How Hot Would The Earth Have To Get Before It Would Be Unlivable?

Illustration for article titled How Hot Would The Earth Have To Get Before It Would Be Unlivable?

If global temperatures rise just 21 degrees Fahrenheit, half of humanity will be cooked. A recent study shows that the planet doesn't have to warm up very much before it becomes unlivable. And the death blow comes from humidity.


Atmospheric scientist Matthew Huber used computer simulations to determine what would happen in a worst-case climate change scenario. He asked what would happen if carbon emissions raised average planetary temperatures 21 degrees higher than the 2007 average. Then he calculated what that would mean for every region of the globe. In the map above, you can see the result - white and purplish land areas exceed the limit where scientists believe humans would experience a potentially lethal level of heat stress.

The key to Huber's work is the idea of "wet bulb temperature," which is what he used to make his calculations about livability. According to a release about his research, which will be published this week in Proceedings of the National Academy of Sciences:

Wet-bulb temperature is equivalent to what is felt when wet skin is exposed to moving air. It includes temperature and atmospheric humidity and is measured by covering a standard thermometer bulb with a wetted cloth and fully ventilating it. The researchers calculated that humans and most mammals, which have internal body temperatures near 98.6 degrees Fahrenheit, will experience a potentially lethal level of heat stress at wet-bulb temperature above 95 degrees sustained for six hours or more.


Huber added:

Although areas of the world regularly see temperatures above 100 degrees, really high wet-bulb temperatures are rare. This is because the hottest areas normally have low humidity, like the 'dry heat' referred to in Arizona. When it is dry, we are able to cool our bodies through perspiration and can remain fairly comfortable. The highest wet-bulb temperatures ever recorded were in places like Saudi Arabia near the coast where winds occasionally bring extremely hot, humid ocean air over hot land leading to unbearably stifling conditions, which fortunately are short-lived today . . . We found that a warming of 12 degrees Fahrenheit would cause some areas of the world to surpass the wet-bulb temperature limit, and a 21-degree warming would put half of the world's population in an uninhabitable environment.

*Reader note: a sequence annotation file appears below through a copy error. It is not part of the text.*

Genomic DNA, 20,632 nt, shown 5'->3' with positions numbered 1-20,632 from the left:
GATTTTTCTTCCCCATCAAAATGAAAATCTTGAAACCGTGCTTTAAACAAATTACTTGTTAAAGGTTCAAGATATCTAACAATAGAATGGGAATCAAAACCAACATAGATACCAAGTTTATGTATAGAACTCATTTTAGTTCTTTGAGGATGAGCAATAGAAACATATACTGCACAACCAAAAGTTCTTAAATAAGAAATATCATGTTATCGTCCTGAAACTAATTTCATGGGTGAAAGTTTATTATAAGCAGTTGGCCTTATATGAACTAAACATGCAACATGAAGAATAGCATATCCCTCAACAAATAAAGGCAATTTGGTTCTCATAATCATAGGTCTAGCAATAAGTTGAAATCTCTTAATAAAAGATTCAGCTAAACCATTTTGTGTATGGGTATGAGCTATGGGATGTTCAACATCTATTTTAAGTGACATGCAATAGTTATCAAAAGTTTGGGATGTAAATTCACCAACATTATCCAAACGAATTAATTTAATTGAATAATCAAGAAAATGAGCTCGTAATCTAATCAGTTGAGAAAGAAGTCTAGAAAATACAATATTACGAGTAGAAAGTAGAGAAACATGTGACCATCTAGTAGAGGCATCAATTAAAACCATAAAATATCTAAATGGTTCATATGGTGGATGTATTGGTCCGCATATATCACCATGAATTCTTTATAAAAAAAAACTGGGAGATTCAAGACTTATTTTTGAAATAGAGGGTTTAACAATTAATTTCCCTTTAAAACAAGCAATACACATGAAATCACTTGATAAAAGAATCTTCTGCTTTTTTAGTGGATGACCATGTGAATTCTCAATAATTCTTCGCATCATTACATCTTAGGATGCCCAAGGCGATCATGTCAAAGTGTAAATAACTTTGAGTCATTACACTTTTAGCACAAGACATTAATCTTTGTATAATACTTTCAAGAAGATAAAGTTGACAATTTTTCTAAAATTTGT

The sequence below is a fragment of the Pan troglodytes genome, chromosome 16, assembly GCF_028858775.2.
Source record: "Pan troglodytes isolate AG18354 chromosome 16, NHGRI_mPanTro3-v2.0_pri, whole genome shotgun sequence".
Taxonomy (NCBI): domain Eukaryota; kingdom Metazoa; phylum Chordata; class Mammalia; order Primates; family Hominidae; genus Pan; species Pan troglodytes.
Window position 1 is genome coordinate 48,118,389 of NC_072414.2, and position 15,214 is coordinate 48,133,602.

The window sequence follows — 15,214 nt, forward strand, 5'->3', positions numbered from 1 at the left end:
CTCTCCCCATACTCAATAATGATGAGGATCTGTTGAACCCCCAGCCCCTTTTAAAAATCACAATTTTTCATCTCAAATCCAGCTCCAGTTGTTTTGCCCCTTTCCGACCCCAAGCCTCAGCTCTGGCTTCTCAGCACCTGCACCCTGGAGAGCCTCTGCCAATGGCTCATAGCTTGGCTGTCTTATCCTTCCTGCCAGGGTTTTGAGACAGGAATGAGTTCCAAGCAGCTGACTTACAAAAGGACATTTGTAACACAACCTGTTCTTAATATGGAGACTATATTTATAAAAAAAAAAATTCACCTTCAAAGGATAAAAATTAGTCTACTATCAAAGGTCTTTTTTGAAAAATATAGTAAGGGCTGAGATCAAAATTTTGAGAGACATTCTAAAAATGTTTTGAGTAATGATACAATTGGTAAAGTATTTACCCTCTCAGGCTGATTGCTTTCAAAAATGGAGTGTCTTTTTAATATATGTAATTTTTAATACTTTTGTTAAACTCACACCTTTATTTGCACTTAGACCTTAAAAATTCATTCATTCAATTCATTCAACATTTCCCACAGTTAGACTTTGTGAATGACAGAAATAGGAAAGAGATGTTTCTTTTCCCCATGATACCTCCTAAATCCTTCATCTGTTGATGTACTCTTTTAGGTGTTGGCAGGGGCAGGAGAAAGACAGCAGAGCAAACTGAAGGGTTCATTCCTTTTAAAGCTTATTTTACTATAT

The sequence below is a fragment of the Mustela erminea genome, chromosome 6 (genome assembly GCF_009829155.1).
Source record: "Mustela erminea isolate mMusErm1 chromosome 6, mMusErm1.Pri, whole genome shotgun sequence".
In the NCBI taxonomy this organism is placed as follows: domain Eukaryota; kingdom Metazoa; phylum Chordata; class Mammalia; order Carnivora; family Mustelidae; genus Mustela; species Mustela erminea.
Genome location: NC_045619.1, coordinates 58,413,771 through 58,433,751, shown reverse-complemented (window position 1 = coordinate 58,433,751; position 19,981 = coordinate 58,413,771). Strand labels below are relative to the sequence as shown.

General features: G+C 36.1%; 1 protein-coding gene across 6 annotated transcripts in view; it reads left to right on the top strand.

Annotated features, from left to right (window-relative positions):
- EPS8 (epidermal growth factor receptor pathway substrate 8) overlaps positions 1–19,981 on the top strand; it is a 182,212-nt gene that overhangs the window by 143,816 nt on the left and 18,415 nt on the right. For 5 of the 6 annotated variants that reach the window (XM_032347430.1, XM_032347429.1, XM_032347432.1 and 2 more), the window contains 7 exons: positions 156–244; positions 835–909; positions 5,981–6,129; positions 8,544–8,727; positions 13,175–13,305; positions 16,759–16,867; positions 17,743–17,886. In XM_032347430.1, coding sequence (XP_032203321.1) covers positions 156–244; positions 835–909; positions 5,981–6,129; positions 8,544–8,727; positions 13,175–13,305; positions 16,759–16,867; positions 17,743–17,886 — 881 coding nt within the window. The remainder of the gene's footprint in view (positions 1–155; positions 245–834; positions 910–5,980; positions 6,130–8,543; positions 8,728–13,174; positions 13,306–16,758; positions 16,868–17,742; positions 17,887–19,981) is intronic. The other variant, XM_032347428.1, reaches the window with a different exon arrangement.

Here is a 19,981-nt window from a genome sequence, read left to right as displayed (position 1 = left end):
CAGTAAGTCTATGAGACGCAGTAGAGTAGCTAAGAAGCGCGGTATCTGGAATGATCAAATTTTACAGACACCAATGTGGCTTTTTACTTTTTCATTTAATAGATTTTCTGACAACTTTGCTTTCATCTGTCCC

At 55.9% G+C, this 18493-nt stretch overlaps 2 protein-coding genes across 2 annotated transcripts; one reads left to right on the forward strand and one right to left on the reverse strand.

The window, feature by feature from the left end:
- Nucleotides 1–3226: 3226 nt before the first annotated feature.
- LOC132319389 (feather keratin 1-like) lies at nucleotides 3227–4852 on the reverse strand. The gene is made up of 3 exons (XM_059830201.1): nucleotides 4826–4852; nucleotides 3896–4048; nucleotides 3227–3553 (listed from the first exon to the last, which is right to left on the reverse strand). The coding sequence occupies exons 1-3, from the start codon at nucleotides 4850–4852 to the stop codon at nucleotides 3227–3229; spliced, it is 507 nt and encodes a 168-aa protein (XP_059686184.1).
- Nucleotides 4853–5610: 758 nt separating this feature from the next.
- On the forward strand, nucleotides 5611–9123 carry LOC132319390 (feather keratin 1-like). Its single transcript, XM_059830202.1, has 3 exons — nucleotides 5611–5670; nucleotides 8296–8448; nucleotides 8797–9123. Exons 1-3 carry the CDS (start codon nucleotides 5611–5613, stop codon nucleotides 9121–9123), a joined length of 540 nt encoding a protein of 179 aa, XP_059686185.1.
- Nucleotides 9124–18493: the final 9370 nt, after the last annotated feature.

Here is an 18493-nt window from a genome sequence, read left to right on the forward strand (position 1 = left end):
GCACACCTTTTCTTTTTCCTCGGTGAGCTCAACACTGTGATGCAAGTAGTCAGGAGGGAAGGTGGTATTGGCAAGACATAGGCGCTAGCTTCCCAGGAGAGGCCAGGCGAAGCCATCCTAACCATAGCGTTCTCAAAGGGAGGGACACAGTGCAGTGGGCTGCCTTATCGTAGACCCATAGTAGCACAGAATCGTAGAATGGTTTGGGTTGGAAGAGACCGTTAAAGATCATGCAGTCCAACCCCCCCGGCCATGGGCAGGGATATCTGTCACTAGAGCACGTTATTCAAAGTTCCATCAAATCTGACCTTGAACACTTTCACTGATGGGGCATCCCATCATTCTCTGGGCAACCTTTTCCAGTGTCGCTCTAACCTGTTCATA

You can take this study as a warning about global warming caused by carbon emissions, or you can simply take it as an interesting futurist prediction. The Earth underwent many phases of natural heating and cooling, long before Homo sapiens was in the picture. If we enter another heating phase, regardless of the cause, it won't take much before half the planet will be off-limits to anyone who can't afford an air conditioned atmosphere dome.

via Purdue University


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So, someone moves into an underground home hoping for some lower temps. Then you have to deal with food and air circulation.

Food - since we'd all be moving off the surface of the earth to underground structures, plants will reclaim the world, and a little late-night foraging will supply some much-needed vitamins and minerals. Animals... we'll probably be living off lizard meat, since they handle the heat better than us.

Someone mentioned mushrooms. Actually, given a high-humidity environment, those might be a problem. Fungus grows wicked fast in high-humidity environments. People are going to have all sorts of hygiene issues, and trying to find ways to maintain soap production in an underground dwelling will be interesting. Lye soap might experience a comeback, since it's basically made from wood ash & water mixed with fat.

Electricity will go down the tubes; most electricity-generating solutions are going to have a very, *very* high breakdown rate in a high humidity dense plant-growth environment. And once certain components break down, they're going to be very difficult to replace. So we're back to torches.

Airflow in your underground dwelling is going to be difficult to manage - you need enough air to provide oxygen, but not so much it begins to heat the walls and rock.

And all of this is possibly only a temporary solution anyways, since once the surface temp rises, the earth's crust is going to begin to rise in temperature too. I don't know how long it will take, but right now "underground" is only cool because of the high thermal load it would require to heat it, the fact that most of the time the planet is fairly cool - nights, winters, etc. If those heat-dispersion times begin to go away, underground temps will begin to rise as well.